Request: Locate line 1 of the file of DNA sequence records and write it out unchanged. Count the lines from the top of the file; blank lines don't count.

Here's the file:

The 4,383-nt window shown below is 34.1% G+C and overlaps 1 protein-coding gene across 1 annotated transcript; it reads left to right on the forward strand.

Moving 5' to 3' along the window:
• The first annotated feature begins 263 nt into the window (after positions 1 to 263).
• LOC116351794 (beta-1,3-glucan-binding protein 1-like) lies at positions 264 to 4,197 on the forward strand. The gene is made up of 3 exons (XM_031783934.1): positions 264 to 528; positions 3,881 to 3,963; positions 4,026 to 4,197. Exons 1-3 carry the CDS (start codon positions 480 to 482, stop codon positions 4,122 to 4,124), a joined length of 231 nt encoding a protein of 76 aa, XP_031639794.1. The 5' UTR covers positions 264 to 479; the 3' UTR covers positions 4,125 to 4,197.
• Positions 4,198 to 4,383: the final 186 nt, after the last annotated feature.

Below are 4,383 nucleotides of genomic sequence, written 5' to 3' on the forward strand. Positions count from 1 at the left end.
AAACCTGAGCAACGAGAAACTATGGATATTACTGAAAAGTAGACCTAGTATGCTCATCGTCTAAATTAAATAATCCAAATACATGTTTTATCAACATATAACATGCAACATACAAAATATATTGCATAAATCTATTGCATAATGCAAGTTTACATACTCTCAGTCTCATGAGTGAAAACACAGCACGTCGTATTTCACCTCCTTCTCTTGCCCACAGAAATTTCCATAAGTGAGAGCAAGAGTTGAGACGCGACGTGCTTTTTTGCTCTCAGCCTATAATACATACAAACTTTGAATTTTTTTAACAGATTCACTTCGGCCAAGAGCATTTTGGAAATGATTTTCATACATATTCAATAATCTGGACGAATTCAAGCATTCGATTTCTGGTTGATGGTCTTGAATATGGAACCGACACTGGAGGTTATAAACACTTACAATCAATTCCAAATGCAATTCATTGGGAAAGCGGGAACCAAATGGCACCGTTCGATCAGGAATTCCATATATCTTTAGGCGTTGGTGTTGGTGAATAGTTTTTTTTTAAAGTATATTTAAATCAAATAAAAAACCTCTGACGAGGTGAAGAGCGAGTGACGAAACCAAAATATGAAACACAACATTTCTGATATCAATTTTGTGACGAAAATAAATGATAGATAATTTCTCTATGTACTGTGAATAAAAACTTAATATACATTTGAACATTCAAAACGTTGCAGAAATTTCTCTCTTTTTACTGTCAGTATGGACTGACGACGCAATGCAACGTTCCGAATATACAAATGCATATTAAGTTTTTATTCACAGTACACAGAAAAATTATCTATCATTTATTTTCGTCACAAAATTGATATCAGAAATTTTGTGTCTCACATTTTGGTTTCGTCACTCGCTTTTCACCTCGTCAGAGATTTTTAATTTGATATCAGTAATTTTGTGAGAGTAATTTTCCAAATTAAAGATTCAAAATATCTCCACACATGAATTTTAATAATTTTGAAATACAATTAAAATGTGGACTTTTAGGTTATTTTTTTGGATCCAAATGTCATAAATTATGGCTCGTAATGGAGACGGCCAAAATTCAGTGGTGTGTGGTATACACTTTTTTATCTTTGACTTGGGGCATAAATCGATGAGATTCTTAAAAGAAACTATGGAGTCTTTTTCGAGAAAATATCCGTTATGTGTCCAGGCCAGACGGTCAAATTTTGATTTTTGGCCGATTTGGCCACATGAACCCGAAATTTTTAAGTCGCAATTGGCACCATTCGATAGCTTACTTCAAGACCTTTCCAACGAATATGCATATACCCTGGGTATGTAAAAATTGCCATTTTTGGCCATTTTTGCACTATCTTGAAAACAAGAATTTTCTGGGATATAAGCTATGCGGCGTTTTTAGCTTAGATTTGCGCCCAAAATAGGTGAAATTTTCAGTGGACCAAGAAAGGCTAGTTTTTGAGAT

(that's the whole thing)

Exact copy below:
The 4,383-nt window shown below is 34.1% G+C and overlaps 1 protein-coding gene across 1 annotated transcript; it reads left to right on the forward strand.